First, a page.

nservicebusservicecontrol

pdk
tasks
The `nservicebusservicecontrol` module installs and manages the NServiceBus Service Control on Windows systems.

tragiccode

tragiccode

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Version information

  • 1.4.1 (latest)
  • 1.4.0
  • 1.3.0
  • 1.2.0
  • 1.1.0
  • 1.0.0
  • 0.3.1
  • 0.3.0
  • 0.2.1
  • 0.2.0
  • 0.1.0
released Jun 24th 2020
This version is compatible with:
  • Puppet Enterprise 2019.8.x, 2019.7.x, 2019.5.x, 2019.4.x, 2019.3.x, 2019.2.x, 2019.1.x, 2019.0.x, 2018.1.x, 2017.3.x, 2017.2.x, 2017.1.x, 2016.5.x, 2016.4.x
  • Puppet >= 4.7.0 < 7.0.0
  • windows
Tasks:
  • get_instances
Plans:
  • import_failed_messages

Start using this module

Documentation

tragiccode/nservicebusservicecontrol — version 1.4.1 Jun 24th 2020

nservicebusservicecontrol

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Table of Contents

  1. Description
  2. Setup requirements
  3. Usage - Configuration options and additional functionality
  4. Reference - An under-the-hood peek at what the module is doing and how
  5. Limitations - OS compatibility, etc.
  6. Contributing

Description

The nservicebusservicecontrol module installs and manages Service Control along with Service Control Instances.

ServiceControl is the backend web api used for monitoring and replaying of messages for nservicebus endpoints.

Setup Requirements

The nservicebusservicecontrol module requires the following:

  • Puppet Agent 4.7.1 or later.
  • Access to the internet.
  • Microsoft .NET 4.6.1 Runtime.
  • Windows Server 2012/2012R2/2016/2019.

Beginning with nservicebusservicecontrol

To get started with the nservicebusservicecontrol module simply include the following in your manifest:

include nservicebusservicecontrol

This example downloads, installs, and configures the latest version of servicecontrol. After running this you should be able to begin to create service control instances and perform other tasks using the nservicebusservicecontrol::instance, nservicebusservicecontrol::audit_instance, and nservicebusservicecontrol::monitoring_instance defined types.

NOTE: By default this module pulls the package from chocolatey (https://chocolatey.org/packages/servicecontrol)

Usage

All parameters for the nservicebusservicecontrol module are contained within the main nservicebusservicecontrol class, so for any function of the module, set the options you want. See the common usages below for examples.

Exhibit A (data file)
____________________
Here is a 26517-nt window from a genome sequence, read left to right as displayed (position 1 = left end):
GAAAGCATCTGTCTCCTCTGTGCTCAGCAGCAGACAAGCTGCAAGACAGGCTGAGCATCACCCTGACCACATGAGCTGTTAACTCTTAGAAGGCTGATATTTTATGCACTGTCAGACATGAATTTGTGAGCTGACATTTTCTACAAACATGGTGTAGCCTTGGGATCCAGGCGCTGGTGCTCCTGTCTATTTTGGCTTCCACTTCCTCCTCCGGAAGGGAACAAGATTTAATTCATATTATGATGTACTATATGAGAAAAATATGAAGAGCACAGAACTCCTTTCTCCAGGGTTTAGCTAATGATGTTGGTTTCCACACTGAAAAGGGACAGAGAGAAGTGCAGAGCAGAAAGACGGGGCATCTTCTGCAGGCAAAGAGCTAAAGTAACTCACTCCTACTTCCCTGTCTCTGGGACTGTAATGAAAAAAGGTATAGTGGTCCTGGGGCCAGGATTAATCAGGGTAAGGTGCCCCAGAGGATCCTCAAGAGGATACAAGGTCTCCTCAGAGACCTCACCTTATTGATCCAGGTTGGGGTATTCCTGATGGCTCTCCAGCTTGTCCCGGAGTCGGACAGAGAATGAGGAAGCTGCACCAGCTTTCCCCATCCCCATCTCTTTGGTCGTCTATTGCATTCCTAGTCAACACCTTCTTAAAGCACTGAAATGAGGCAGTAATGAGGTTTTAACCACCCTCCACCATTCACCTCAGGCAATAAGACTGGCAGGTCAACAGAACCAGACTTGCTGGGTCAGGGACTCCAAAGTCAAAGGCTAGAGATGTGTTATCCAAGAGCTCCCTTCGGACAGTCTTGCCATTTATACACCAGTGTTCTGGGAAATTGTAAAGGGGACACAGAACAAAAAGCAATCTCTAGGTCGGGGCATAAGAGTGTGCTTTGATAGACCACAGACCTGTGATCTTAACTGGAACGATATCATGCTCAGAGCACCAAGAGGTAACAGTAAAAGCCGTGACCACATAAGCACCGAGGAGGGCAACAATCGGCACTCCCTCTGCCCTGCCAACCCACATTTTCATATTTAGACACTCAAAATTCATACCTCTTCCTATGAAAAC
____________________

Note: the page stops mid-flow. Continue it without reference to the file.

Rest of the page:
Install a specific version of service control from chocolatey

class { 'nservicebusservicecontrol':
  package_ensure     => '4.3.3',
}

NOTE: We recommend always specifying a specific version so that it's easily viewable and explicit in code. The default value is present which just grabs whatever version happens to be the latest at the time your first puppet run happened with this code

Automatically install newer versions as they are released on chocolatey

class { 'nservicebusservicecontrol':
  package_ensure     => 'latest',
}

NOTE: Put simply, never use this in production ( or really anywhere to be honest ). New versions could contain major breaking changes that this module is incompatible possibly putting servicecontrol in a unknown/undefined state.

Install your license

Installing your commercial license is a piece of cake as shown below.

$license_xml = @(LICENSE)
<?xml version="1.0" encoding="utf-8"?>
<license type="Commercial" ..>
...
</license>
LICENSE

class { 'nservicebusservicecontrol':
  package_ensure     => 'present',
  license_xml        => $license_xml,
}

NOTE: Installing or Updating the license will cause the main servicecontrol instance ( error ) to automatically restart. This is to immediately reflect the license change in servicepulse. Since servicecontrol is like any other message based application you can expect no disruptions for your production systems.

Service Control Deployment Topologies

When installing and configuring service control in your environment you have multiple deployment topologies available depending on your needs.